BROWNWOOD, TEXAS – December 6, 2021 – Howard Payne University’s Dr. Martin Mintchev and students from his engineering science senior project course aim to feed the world using micro-animal farming. Their design, provisionally called Microfiest, attempts to grow microscopic animals known as tardigrades as rapidly procreating cellulose-to-protein converters. Once the contained environment is converted from being dominated by cellulose to being dominated by tardigrades, it will be dried and milled into protein-rich flour.
“These micro-animals can survive tremendously varied and even very difficult environmental conditions and, if properly farmed, multiply rapidly,” said Dr. Mintchev, professor of engineering and chair of the Department of Engineering. “Because they consume cellulose while growing protein in the process, and due to their extremely high reproducibility, they can be considered an extremely rapid cellulose-to-protein converter and a potentially reliable food source.”
Dr. Mintchev devised the micro-animal farming project not only as an educational opportunity for his students in engineering design and entrepreneurship but also as a humanitarian task for motivating them to become part of a possible solution of one of the world’s most pressing problems – hunger.
“If we learn how to farm micro-animals in huge quantities by feeding them with cellulose that is indigestible for humans, the resulting protein might deliver valuable and much needed nutrition,” he explained. “Interestingly, tardigrades have the ability to preserve themselves in a dormant state even if light, water and cellulose become unavailable, without any need for refrigeration or special conditions, which creates the possibility of long-term simple storage without any energy or special facilities required.”
The fully functional tardigrade farm is, for now, a glass container full of algae, moss, water, light and an initial population of approximately 120 tardigrades supplied by the Carolina Biological Supply Company of Burlington, North Carolina. These tardigrades live, grow and procreate under a caging nanomesh lid provided by CB Tech Inc., of Las Vegas, Nevada. The team will monitor the population dynamics and plans to eventually optimize the living conditions of the micro-animals to maximize their growth and number.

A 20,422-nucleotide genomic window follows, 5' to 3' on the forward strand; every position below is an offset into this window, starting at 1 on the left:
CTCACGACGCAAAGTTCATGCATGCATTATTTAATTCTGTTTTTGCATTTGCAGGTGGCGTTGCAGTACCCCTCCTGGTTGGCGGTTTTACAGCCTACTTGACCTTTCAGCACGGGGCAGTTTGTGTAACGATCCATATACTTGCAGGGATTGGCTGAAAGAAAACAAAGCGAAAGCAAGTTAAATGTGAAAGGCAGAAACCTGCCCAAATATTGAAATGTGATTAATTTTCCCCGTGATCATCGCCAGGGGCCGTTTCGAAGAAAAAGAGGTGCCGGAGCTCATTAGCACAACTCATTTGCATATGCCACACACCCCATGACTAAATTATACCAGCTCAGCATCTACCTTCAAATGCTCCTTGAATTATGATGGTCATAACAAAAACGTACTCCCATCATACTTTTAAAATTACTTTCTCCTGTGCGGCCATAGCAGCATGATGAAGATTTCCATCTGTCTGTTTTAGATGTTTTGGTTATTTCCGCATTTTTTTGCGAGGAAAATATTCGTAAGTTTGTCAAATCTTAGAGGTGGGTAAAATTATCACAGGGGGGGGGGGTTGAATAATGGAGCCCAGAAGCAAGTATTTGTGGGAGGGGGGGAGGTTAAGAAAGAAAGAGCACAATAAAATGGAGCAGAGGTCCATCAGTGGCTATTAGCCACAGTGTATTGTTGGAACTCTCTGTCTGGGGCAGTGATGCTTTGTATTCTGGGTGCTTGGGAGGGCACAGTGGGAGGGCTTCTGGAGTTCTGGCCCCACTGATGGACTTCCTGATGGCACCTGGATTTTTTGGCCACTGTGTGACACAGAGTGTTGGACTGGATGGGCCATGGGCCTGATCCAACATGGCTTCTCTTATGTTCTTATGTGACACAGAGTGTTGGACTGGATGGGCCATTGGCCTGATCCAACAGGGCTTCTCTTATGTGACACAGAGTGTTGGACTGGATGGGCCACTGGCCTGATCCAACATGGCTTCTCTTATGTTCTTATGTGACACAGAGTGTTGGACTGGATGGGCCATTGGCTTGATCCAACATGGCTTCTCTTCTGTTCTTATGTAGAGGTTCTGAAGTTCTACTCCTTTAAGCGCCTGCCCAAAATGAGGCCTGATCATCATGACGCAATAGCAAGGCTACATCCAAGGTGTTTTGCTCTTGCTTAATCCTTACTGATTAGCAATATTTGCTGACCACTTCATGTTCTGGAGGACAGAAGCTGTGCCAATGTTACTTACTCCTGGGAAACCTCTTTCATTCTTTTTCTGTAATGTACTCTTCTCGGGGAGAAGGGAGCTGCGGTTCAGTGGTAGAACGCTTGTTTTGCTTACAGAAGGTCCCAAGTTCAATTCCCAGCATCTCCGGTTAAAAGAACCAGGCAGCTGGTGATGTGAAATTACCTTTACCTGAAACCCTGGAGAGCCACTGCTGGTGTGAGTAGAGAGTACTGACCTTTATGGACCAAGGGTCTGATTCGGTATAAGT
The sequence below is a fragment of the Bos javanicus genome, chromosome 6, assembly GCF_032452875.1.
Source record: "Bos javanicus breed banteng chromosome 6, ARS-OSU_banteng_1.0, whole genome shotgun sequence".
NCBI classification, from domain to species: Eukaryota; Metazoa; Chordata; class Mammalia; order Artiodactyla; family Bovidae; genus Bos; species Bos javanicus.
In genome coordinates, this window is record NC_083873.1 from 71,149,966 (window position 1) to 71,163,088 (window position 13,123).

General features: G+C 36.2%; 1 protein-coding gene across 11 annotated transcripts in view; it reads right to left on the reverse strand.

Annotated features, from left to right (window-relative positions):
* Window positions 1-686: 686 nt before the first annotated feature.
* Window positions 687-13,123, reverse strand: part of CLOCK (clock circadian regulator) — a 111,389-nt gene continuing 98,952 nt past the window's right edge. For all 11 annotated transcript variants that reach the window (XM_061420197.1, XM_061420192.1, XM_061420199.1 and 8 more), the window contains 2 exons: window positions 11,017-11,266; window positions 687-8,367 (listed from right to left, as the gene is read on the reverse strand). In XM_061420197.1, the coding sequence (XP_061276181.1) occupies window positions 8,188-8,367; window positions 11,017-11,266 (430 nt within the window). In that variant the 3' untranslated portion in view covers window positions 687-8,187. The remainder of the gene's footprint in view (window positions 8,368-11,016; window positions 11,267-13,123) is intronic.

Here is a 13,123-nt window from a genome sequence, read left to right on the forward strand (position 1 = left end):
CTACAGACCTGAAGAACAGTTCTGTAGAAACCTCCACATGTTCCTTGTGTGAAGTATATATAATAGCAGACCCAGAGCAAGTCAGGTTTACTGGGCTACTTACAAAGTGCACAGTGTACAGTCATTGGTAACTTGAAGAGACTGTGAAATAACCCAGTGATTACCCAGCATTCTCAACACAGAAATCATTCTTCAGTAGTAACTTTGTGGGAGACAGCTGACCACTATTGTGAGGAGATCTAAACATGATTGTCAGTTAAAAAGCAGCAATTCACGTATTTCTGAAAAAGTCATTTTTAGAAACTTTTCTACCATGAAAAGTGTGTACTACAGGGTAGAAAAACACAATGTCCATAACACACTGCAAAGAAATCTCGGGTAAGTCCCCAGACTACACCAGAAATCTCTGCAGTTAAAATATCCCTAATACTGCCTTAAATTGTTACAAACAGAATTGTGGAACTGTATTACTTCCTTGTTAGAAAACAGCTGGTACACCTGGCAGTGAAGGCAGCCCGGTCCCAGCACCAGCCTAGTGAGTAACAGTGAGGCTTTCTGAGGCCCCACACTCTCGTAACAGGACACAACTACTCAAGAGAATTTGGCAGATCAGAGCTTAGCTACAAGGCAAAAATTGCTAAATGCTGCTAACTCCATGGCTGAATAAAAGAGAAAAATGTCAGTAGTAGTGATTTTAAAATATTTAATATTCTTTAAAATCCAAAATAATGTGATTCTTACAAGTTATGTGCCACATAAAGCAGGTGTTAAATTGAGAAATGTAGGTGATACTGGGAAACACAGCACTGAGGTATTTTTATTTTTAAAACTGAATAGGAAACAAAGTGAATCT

The project has a pending patent authored by Dr. Mintchev; Dr. Gregory Hatlestad, associate professor of biology; and Dr. Lester Towell, former professor of computer information systems and former chair of the Department of Computer Information Systems. The initiative was designed to position the team at the forefront of the fight against world’s hunger while giving the students an opportunity to participate in the process of developing a real business partnership. For now, the team is learning whether tardigrades can be farmed in unpretentious environments and in great enough numbers, but the second part of the project will aim at optimizing the micro-animal farm to maximize protein yield by providing engineering control of moisture, temperature and cellulose supply while ensuring continuous tardigrades population-growth monitoring.
“We have left the estimates of the eventual protein yield and calories for last, when we become certain that these micro-animals can be reliably farmed,” Dr. Mintchev said.
He explains that while previous and ongoing attempts at farming miniature animals such as ants, flies, grasshoppers and crickets did deliver some protein yields, the problems related to the special farming environment needed jeopardized their potential as a reliable food source.
“In contrast, tardigrades do not require any particularly special conditions to thrive and rapidly procreate, as long as cellulose content and water are provided,” he said.
Dr. Mintchev formed the Microfiest Partnership with two seniors majoring in engineering science: Jayden Modrall of Yantis as chief executive officer; and Rylee McGee of Freeport as chief operating officer. Dr. Mintchev serves as president of the partnership.
“This is a very interesting project for our students,” said Dr. Gerry Clarkson, dean of HPU’s School of Science and Mathematics. “Dr. Mintchev has given Jayden and Rylee the opportunity to participate in a project that can potentially address the global problem of inadequate food resources while simultaneously learning about all the processes involved in designing and implementing a major project from its very early stages. Such projects are a valuable and integral part of the education of our engineering students.”
Dr. Mintchev expressed his enthusiasm for the long-range potential of the endeavor.
“I hope this new farming niche will result in the most rapid and yet the most simple and unpretentious cellulose-to-protein converter ever,” he said, “and that our work will one day benefit the millions of hungry people around the globe.”
For more information about HPU, visit www.hputx.edu.
Cutline #1: HPU’s Dr. Martin Mintchev, left, and students Jayden Modrall and Rylee McGee have developed a laboratory project to grow tardigrades, microscopic animals to be cultivated as a potential food source.
Cutline #2: HPU’s Dr. Martin Mintchev examines the growth of tardigrades.